The Vault, October 2011: The Business of Holidays
From Halloween to Hanukkah to New Year’s Day, the holidays are here! For some people, holidays mean time off. For others, they mean working harder than ever. It’s make-or-break time for retail businesses across the country. In this issue of The Vault, we look at the business of holidays!
Interview: Chris Zephro of Trick or Treat Studios
Chris Zephro quit his corporate job to make monster masks. Talk about living your dream–or in this case, your nightmare!
What’s it like running a seasonal business?
That’s the misperception–it’s not seasonal. The first trade show is in December, and there’s a major one every month through April. Then, it’s production time, and in July we start shipping again all the way through October.
Was it hard to make the leap into being an entrepreneur?
Not really. I was working for the Chief Financial Officer of Seagate, the world’s largest manufacturer of hard drives. I was making a ton of money, but I was miserable. So I decided to follow my passion instead.
What skills do you use as head of your own company?
I have an MBA in finance and operations management, and a minor in marketing, so I could run a company. As a mask collector, I had a lot of connections with artists and people at other mask companies.
Your masks are made in Mexico. What’s it like doing manufacturing in another country?
I didn’t outsource to cut costs. I could do it cheaper in the U.S. But the company I work with in Mexico has been making masks for 50 years. They can give me amazing quality in high volume. Plus, the CEO of my manufacturer is one my very best friends.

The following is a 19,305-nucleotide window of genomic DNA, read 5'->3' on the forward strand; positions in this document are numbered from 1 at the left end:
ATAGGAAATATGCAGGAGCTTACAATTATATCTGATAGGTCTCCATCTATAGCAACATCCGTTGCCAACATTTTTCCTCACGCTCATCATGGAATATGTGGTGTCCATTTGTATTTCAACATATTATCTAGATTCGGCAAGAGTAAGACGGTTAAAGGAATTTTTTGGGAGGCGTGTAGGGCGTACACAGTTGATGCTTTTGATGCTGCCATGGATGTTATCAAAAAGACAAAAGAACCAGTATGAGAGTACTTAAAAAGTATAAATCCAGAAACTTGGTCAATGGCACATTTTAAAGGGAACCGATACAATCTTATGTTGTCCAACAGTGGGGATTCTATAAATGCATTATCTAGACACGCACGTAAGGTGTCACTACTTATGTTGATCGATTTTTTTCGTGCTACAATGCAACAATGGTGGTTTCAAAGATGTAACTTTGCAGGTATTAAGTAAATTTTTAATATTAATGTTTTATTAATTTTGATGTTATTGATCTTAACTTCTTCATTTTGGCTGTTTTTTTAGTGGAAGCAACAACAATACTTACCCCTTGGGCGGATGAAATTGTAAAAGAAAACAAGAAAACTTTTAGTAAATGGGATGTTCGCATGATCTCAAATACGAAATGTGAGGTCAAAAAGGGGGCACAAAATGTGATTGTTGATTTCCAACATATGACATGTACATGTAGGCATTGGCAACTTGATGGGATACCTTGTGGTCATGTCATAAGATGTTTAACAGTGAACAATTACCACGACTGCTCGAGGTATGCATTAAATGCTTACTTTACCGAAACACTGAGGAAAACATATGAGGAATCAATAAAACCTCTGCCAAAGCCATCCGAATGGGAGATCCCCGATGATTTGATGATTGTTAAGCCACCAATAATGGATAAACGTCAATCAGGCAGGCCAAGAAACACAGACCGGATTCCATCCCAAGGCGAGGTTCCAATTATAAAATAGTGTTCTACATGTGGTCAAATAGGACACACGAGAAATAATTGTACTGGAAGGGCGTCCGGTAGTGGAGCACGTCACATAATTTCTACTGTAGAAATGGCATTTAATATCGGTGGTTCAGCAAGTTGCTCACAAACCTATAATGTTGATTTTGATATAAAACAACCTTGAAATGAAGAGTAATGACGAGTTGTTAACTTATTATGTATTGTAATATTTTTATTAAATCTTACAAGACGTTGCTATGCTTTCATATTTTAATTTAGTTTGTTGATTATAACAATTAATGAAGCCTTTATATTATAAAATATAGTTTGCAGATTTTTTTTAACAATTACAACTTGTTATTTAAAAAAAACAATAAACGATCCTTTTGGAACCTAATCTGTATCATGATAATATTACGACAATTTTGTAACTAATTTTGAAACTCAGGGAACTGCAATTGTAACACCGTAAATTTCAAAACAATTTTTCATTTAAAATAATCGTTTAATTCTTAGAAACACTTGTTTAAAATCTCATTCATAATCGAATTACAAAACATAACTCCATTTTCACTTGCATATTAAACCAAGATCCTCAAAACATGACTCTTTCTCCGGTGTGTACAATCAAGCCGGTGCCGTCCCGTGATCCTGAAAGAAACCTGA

What do you love about your job?
I love being my own boss. I can do things the way I want to, with integrity, and it’s something I’m passionate about. One of the mask industry greats said that all of us in the Halloween business have a Peter Pan mentality–we get to stay kids forever.
What’s your advice for kids who want to start a business?
Pick something you’re passionate about. You’re going to work the hardest you have ever worked in your life for no money, at least in the beginning. But every time I go in the warehouse or pack a box, I smile.
Want to see some of Chris’s spooky wares? If you don’t mind scary stuff, visit their Web site at–you can even use the code TOTSPC for 10% off your very own mask. WARNING: Some of their masks are pretty gruesome!
Finding a holiday job
Looking for a part-time job? The holidays are a great time to look for one in retail, delivery, hospitality, and more. But don’t think it will be a cakewalk. With unemployment up, competition is stiff. You’ll need to polish your resume and work your connections.
Getting a “job job” isn’t your only option. You could also:
  • Make and sell crafts for holiday gifts
  • Ramp up your babysitting gigs
  • Offer holiday housecleaning services
For these and more ideas, check out:
Make hay when the snow falls
They say it’s better to give than to receive, but to retailers, it’s all good. The National Retail Federation projects $466 billion in holiday sales in 2011. That’s only a 2.8% increase from the year before, but in these recessionary times, retailers will take whatever they can get.
Here are a couple more stats from the holiday buffet:
  • Consumers will spend $2.5 billion on Halloween costumers this year. Zombies are the most popular choice, with 2.6 million people planning to dress as the shambling dead this Halloween.
  • 36% of all holiday shopping will happen online this year.

Hanukkah, Ramadan, Christmas, oh my!

If you have a job, you probably get some time off during the holidays (unless you work in retail and volunteer for that Christmas Day shift!). If you do, it’s out of the kindness of your employer’s heart–there’s no federal law that requires them to provide time off. Of course, not everyone celebrates Christmas or Hanukkah. Employers have to make allowances for different religions. Sometimes they offer a “floating” day off for this purpose. Being an employer can be complicated!
Posted in Biz Kid$ News